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'File 29/6 British Relations with Khazal, Sheikh of Khorramshahr' [‎3r] (5/28)

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The record is made up of 1 file (14 folios). It was created in 26 Nov 1946. It was written in English. The original is part of the British Library: India Office The department of the British Government to which the Government of India reported between 1858 and 1947. The successor to the Court of Directors. Records and Private Papers Documents collected in a private capacity. .

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3
4. On his accession, Sheikh Khazal lost no time in again informing His
Majesty’s Vice-Consul at Mohammerah of his friendship for the British Govern
ment and of his desire to serve them, and in November, 1898, alarmed at the
course of his discussions with the Persian Government, he expressed the wish
to be taken secretly under British protection; he did not press for a written
assurance, nor did he ask for an alliance against the Persian Government, whom
he professed to have served faithfully and whom he would continue to serve,
but he thought the British Government should not allow his influence to be
diminished by the Persian Government. Later he informed the British Resident
in the Persian Gulf The historical term used to describe the body of water between the Arabian Peninsula and Iran. that he apprehended an early downfall of the Persian
monarchy, followed by a general scramble and partition of the kingdom, in which
case he was anxious that his lot should be thrown in with the British Government.
Acting on instructions from the British Minister at Tehran, the Political Resident A senior ranking political representative (equivalent to a Consul General) from the diplomatic corps of the Government of India or one of its subordinate provincial governments, in charge of a Political Residency.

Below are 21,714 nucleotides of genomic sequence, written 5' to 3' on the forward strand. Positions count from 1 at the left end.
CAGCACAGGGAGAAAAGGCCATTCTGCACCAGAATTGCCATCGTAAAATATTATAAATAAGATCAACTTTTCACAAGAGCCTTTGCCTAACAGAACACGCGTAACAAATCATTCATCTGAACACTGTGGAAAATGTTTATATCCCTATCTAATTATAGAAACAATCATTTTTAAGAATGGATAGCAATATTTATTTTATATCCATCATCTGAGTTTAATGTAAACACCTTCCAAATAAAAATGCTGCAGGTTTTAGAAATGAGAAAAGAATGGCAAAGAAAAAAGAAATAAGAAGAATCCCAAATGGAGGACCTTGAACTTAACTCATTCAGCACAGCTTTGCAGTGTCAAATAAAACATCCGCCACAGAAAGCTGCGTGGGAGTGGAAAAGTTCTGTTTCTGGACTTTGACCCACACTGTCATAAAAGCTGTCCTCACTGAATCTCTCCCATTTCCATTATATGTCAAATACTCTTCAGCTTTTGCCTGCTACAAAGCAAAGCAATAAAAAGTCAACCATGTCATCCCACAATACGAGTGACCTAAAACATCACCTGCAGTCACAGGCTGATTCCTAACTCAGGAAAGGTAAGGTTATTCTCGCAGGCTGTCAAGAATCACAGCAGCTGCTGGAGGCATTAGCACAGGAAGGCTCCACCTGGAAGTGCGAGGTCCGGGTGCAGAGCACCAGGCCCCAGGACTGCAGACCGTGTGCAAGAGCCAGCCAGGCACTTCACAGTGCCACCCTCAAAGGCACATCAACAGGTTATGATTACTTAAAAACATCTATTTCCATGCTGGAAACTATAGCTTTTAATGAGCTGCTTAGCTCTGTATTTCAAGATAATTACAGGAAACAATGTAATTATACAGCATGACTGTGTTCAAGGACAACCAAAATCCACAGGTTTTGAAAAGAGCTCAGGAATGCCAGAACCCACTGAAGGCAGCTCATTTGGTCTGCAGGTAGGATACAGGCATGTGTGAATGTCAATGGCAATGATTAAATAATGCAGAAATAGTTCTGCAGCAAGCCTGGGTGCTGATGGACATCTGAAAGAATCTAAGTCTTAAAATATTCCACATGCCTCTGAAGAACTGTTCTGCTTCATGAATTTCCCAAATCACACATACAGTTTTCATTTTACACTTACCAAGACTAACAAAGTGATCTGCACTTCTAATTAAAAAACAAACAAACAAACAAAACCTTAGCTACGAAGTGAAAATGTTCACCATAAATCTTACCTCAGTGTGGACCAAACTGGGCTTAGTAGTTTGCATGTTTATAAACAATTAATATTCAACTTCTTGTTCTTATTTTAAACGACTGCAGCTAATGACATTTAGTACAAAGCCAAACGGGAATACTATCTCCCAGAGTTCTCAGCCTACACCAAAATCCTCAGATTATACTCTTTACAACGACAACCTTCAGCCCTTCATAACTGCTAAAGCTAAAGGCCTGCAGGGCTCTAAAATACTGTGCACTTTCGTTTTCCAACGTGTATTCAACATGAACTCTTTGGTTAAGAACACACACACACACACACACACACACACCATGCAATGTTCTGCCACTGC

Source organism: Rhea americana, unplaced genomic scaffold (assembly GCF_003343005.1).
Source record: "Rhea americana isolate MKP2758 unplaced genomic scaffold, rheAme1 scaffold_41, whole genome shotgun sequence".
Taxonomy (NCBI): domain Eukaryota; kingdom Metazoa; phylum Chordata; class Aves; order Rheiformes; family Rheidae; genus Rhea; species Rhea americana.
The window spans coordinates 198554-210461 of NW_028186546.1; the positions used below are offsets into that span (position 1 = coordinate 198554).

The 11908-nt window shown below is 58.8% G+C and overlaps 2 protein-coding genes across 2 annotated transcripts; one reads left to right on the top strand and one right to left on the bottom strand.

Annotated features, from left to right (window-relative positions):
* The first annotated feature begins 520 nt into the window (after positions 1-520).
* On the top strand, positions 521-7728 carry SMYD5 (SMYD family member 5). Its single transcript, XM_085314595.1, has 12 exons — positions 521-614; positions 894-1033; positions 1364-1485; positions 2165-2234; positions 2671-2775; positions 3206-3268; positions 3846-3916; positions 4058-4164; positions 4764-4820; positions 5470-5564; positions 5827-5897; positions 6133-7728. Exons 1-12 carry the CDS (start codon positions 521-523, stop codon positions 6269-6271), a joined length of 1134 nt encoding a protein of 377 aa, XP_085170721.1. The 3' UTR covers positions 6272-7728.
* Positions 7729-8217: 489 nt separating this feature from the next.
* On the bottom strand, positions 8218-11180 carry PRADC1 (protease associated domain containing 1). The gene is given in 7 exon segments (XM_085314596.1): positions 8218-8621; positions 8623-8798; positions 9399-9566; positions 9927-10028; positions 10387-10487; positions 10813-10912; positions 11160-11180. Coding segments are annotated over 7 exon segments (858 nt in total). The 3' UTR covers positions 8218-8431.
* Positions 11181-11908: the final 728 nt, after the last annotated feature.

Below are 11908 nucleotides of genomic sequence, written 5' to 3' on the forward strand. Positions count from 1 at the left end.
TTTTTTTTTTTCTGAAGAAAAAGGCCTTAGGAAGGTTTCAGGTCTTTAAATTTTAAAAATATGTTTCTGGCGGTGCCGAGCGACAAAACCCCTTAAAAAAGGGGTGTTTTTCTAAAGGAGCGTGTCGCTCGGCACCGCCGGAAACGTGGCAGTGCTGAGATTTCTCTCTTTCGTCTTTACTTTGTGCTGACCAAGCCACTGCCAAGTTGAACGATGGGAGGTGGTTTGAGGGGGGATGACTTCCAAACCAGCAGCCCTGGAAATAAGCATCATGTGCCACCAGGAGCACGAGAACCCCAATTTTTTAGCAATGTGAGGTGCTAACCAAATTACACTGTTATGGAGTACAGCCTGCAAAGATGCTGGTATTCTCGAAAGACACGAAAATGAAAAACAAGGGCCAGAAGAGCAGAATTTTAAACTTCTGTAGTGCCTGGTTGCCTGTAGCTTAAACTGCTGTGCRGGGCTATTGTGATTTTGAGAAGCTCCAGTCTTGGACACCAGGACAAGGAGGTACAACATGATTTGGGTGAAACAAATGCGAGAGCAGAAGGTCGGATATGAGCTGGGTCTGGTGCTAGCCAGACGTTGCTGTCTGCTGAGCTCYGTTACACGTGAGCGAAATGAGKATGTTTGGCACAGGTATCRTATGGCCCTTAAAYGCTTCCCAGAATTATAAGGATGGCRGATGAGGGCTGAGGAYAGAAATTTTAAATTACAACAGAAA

informed the Sheikh in May, 1899, to the following effect:—
We could not, of course, undertake to maintain the Sheikh against the
Persian Government, nor could we say that, if the latter were to break up,
we could guarantee his independence; the British Government did not con
template such an contingency; but we regarded him as the most influential
person in this part of the world and we intended as far as possible to
support him, believing that it was in the interest of the country that he
should be strong; if ever he wanted our advice we would give it; in return
we expected that he would help us in matters of trade, &c.; he could rely
upon our goodwill at all times, and upon our help whenever we could give
it without ill-faith to the Persian Government.
5. In 1902, as a result of expressed fears of Russia, the Sheikh pressed
for additional and written assurances, and His Majesty’s Minister at Tehran,
in the knowledge that a Russian consular officer was to be appointed in Arabistan
(where Russian trade was non-existent), and in view of the possibility that the
Sheikh might turn to the Russians for support, urged that something should
be done to instil into the Sheikh real confidence in the strength and resolution
of His Majesty’s Government. In the result, Sir A. Hardinge addressed a letter
to the Sheikh on the 7th December, 1902 (the text of which is reproduced as
document No. 1 in the annex), assuring him that we would protect Mohammerah
against naval attack by any foreign Power (whatever might be alleged as pretext
for such action) and, also, as long as he remained faithful to the Shah and
acted according to our advice, we should continue to give him our good offices
and support. Prior to the despatch of this letter, His Majesty’s Minister
informed the Grand Vizier orally that he had no wish to call in question the